In a B2B environment, customers are other businesses that participate as part of a greater value chain. Because manufacturing customers are other businesses, it changes the dynamic in transforming the experience. Stakeholder maps identifying which roles are most important help to focus transformation initiatives. Similarly, considering different stakeholder challenges and needs at different points in the value chain can also help to identify areas of opportunity. Next, we’ll explore several examples of digital changes manufacturers are making to enhance the customer experience and stand out from the crowd.

Proactive engagement via a digital supply chain

A big challenge for many manufacturing customers is getting accurate and timely insight into a complex supply chain. Historically, these supply chains have been largely paper-based and highly regulated. But today, digital supply chains enable businesses to become more proactive rather than purely reactive, and offer a more customer-centric experience.
Take, for example, a silicon manufacturer. They manufacture the raw materials used as part of a chip-making process. Their customer, a chip-maker, in turn provides chips to OEMs, which embed chips in computers sold to businesses as well as end consumers. If the silicon manufacturer misses a delivery date—whether it is in or out of their control—on a silicon shipment, it can have cascading effects on downstream business partners and customers. Being transparent about status by using GPS and RFID technology, and proactively offering a solution, preempts a potential customer satisfaction issue and strengthens customer trust. This trust is what businesses thrive on. If trust is lost in business partners, a firm will find alternative ways of doing business.

Immutability and traceability in the supply chain

Blockchain, which is the underpinning platform of Bitcoin and other cryptocurrencies, is showing great promise in creating a distributed transaction ledger of goods or value transfer as it moves through the supply chain. Blockchain does an exceptional job of creating a single, comprehensive, shared chain of data and logic, called a smart contract, which is an agreement between business partners to achieve a finished product.
Think of a smart contract defining the T&Cs of an agreement, but in digital form. When an event is triggered and the transaction is submitted to the chain, the smart contract is executed on every node in the chain to read or write important, tamper-proof data and enforce the terms of the agreement. These transactions can occur when there is an exchange of goods or value between business partners, or when an important event happens that affects the participating organizations – like part maintenance or failure. Coupled with technologies like IoT, blockchain is creating opportunities for manufacturers to transform the way the supply chain is recorded. For example, with raw material or component provenance, blockchain technology can be used to prove validity and authenticity of luxury goods or even provide accurate traceability of where a part originated in case of a recall. This new level of reliability ultimately provides the customer with a better brand experience.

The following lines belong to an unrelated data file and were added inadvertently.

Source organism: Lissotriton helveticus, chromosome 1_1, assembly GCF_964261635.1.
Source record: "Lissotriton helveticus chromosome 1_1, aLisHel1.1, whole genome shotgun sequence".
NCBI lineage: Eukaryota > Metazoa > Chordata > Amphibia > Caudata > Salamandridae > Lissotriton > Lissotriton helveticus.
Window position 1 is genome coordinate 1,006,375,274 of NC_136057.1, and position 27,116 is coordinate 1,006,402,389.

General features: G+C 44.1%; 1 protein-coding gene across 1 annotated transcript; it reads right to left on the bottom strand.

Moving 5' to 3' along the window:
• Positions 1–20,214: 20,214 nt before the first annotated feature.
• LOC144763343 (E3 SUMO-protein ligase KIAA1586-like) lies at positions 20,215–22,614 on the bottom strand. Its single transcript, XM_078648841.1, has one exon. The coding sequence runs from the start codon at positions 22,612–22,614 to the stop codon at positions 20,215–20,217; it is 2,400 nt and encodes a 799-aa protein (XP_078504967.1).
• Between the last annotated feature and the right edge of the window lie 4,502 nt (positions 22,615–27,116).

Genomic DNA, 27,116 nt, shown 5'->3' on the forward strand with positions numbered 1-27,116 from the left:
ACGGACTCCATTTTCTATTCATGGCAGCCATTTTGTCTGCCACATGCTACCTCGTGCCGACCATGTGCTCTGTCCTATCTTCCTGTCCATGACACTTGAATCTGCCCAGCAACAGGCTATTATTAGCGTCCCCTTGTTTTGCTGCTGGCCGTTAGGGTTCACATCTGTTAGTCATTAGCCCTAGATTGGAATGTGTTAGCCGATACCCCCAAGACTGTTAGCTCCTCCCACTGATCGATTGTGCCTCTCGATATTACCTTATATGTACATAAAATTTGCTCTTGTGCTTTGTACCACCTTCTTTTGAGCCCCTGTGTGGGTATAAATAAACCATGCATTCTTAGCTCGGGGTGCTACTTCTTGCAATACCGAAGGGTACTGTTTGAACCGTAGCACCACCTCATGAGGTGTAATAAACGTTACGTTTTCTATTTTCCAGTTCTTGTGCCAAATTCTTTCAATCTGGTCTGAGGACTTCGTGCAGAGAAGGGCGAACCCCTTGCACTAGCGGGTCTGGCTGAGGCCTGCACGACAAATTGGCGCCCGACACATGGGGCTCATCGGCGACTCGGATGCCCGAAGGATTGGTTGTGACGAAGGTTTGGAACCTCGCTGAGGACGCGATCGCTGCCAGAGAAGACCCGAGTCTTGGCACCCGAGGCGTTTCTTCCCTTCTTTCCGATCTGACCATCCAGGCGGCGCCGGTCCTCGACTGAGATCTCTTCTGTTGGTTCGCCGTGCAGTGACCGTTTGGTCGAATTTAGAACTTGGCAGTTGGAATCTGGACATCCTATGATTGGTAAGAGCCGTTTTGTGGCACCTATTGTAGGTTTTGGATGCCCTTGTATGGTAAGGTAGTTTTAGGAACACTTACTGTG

Transparency across the value chain

In B2B scenarios, manufacturers typically operate as part of a value chain to deliver goods or services to end customers, in partnership with other businesses. Processes and data across business partners can be digitized onto a common platform to provide greater transparency to the entire value chain, instead of keeping information siloed in individual entities. This holistic approach helps enable better service for end customers, and ultimately builds customer trust. A great example is the manufacturing and sale of a complex product like an airplane to an airline. There are many different components, manufactured at different suppliers, that make up the product that is ultimately sold to an airline. Having a common platform supports transparency throughout the manufacturing process, both across business partners as well as with the end customer.